Linked by Thom Holwerda on Sat 26th Nov 2005 17:02 UTC, submitted by Megatux
Gnome "I followed the debate about a successor for the C/C++ combination as the primary language for developing the GNOME core desktop platform very closely last month. There has been discussion about a number of options. What I would like to do on this page is give an overview how a probably less well-known language might be a viable compromise as a C/C++ successor. This language is called Eiffel and exists for over a decade. Eiffel takes the principle of Object-Oriented programming to its extremes and, as a consequence, is a very easy to learn language."
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A couple of clarifications...
by on Mon 28th Nov 2005 05:28 UTC

Member since:

1) SmartEiffel is translated to ANSI standard C. It may then be compiled using any standards compliant C compiler, such as GCC. (ref: http://smarteiffel.loria.fr/ ). Alternatively, it may be compiled to Java bytecode.

2) The example of Eiffel hello world was terrible. Try this one instead:

class HELLO
creation make
feature
make is
local
do
std_output.put_string("hello world")
end
end

Like Java and Ada, there are more lines compared to, say, Python, but these are structural *features* designed to enable better development of large systems.

3) As a language polymath I appreciate the many qualities of Eiffel. I think it is an excellent, underused language. However, a large open source project such as Gnome would not be taking a very community-friendly approach by switching to a language that is little known as Eiffel. Making Eiffel a supported binding and then developing certain new subsystems in it would be a better tactic than wholesale conversion.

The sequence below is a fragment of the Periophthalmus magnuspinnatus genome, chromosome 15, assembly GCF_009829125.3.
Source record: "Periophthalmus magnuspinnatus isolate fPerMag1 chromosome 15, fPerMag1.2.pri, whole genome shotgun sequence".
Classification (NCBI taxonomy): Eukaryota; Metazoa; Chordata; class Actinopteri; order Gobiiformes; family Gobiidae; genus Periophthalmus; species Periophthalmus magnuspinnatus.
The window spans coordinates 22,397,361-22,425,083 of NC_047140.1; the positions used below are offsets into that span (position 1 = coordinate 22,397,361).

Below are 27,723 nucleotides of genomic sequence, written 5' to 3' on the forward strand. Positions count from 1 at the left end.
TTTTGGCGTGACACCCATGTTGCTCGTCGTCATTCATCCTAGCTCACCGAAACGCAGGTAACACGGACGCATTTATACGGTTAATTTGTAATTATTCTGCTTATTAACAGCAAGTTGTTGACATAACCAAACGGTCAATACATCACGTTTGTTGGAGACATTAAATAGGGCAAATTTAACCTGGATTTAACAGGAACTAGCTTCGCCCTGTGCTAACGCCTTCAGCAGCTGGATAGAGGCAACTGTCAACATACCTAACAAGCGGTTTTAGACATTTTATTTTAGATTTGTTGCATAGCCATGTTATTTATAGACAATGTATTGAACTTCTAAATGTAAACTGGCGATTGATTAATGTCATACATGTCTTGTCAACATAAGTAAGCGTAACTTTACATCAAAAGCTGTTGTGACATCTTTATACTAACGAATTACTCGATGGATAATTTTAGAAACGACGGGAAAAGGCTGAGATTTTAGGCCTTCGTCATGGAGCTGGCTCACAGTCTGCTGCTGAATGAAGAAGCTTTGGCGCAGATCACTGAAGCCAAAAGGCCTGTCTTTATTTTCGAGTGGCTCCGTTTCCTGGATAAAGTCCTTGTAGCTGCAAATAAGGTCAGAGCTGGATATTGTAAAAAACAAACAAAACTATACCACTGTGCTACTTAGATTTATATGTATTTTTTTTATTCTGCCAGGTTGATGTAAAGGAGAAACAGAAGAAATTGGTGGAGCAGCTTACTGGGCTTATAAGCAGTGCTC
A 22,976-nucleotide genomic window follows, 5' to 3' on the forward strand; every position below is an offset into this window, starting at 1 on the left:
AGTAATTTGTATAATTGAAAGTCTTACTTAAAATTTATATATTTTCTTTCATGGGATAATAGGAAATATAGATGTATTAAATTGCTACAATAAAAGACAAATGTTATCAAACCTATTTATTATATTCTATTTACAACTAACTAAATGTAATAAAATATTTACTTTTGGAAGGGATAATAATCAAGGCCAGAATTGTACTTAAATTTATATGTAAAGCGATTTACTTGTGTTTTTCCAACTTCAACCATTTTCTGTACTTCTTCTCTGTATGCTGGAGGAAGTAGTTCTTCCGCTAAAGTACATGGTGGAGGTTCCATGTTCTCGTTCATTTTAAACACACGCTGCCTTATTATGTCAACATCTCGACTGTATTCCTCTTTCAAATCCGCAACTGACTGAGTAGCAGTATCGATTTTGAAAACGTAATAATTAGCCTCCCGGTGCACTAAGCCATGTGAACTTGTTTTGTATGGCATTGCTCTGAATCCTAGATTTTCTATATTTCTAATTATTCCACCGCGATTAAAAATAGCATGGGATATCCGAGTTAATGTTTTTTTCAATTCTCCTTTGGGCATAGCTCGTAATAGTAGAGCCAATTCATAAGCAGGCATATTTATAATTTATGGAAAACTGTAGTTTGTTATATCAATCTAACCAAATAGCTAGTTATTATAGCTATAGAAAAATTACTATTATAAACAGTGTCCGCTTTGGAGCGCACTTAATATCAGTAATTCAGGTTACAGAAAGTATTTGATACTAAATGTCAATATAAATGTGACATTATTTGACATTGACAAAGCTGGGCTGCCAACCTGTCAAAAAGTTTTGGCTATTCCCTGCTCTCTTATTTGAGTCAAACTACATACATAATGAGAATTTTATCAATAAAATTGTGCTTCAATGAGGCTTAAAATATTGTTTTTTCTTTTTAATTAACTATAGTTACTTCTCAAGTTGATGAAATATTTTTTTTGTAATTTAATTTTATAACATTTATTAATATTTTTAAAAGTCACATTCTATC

Finally, a few asides:
Design by contract principles may be applied to many other languages. The well known assert() macro is a weak analogy of pre/post condition testing.

Java is *much* slower than C and C++. The myth that the performance is nearly the same comes from the fact that the optimizer in the runtime is very good. If you take a section of code and loop through it 100,000 times, the performance *will* be as or nearly as good as C/C++. However, small loops and unrepeated code is often more than an order of magnitude slower than C/C++. Java programs feel sluggish largely because event driven code is a fine example of code that tends to not be executed 100,000 times at once, as are many other real world cases. Additionally, Java is far more memory wasteful than C/C++ which contributes directly to performance degradation of both Java applications and other programs on the system. So would you few folks propogating this Java performance=C++ performance myth drop it, please?

Reply Score: 0

RE: A couple of clarifications...
by ma_d on Mon 28th Nov 2005 20:45 in reply to "A couple of clarifications..."
ma_d Member since:
2005-06-29

Could you post some evidence of this please. You've peaked my curiousity.

Reply Parent Score: 1